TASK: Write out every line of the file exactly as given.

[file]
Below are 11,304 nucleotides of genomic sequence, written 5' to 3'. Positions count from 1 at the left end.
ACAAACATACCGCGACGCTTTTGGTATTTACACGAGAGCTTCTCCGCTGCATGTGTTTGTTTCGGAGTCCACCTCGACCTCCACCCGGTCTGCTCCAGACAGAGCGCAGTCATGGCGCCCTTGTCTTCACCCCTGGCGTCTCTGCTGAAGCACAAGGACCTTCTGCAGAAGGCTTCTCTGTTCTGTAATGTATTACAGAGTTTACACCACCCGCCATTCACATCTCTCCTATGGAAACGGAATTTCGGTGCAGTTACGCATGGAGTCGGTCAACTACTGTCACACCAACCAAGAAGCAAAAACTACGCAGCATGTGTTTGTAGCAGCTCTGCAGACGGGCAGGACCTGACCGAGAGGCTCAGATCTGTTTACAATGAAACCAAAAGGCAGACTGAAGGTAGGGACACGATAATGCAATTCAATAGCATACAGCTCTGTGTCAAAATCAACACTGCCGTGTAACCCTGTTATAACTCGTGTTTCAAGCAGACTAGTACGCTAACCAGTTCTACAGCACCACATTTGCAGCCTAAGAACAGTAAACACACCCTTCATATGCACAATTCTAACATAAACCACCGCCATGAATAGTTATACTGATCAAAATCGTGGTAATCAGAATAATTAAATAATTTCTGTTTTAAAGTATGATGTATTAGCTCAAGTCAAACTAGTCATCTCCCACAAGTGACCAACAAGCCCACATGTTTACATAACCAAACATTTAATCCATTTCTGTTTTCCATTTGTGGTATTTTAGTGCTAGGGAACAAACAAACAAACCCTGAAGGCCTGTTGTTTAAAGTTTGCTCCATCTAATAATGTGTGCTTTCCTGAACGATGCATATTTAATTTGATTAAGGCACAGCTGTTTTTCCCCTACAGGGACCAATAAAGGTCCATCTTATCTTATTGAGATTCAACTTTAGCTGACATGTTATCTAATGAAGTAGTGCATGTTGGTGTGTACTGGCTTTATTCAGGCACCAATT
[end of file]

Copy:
Below are 11,304 nucleotides of genomic sequence, written 5' to 3'. Positions count from 1 at the left end.
ACAAACATACCGCGACGCTTTTGGTATTTACACGAGAGCTTCTCCGCTGCATGTGTTTGTTTCGGAGTCCACCTCGACCTCCACCCGGTCTGCTCCAGACAGAGCGCAGTCATGGCGCCCTTGTCTTCACCCCTGGCGTCTCTGCTGAAGCACAAGGACCTTCTGCAGAAGGCTTCTCTGTTCTGTAATGTATTACAGAGTTTACACCACCCGCCATTCACATCTCTCCTATGGAAACGGAATTTCGGTGCAGTTACGCATGGAGTCGGTCAACTACTGTCACACCAACCAAGAAGCAAAAACTACGCAGCATGTGTTTGTAGCAGCTCTGCAGACGGGCAGGACCTGACCGAGAGGCTCAGATCTGTTTACAATGAAACCAAAAGGCAGACTGAAGGTAGGGACACGATAATGCAATTCAATAGCATACAGCTCTGTGTCAAAATCAACACTGCCGTGTAACCCTGTTATAACTCGTGTTTCAAGCAGACTAGTACGCTAACCAGTTCTACAGCACCACATTTGCAGCCTAAGAACAGTAAACACACCCTTCATATGCACAATTCTAACATAAACCACCGCCATGAATAGTTATACTGATCAAAATCGTGGTAATCAGAATAATTAAATAATTTCTGTTTTAAAGTATGATGTATTAGCTCAAGTCAAACTAGTCATCTCCCACAAGTGACCAACAAGCCCACATGTTTACATAACCAAACATTTAATCCATTTCTGTTTTCCATTTGTGGTATTTTAGTGCTAGGGAACAAACAAACAAACCCTGAAGGCCTGTTGTTTAAAGTTTGCTCCATCTAATAATGTGTGCTTTCCTGAACGATGCATATTTAATTTGATTAAGGCACAGCTGTTTTTCCCCTACAGGGACCAATAAAGGTCCATCTTATCTTATTGAGATTCAACTTTAGCTGACATGTTATCTAATGAAGTAGTGCATGTTGGTGTGTACTGGCTTTATTCAGGCACCAATT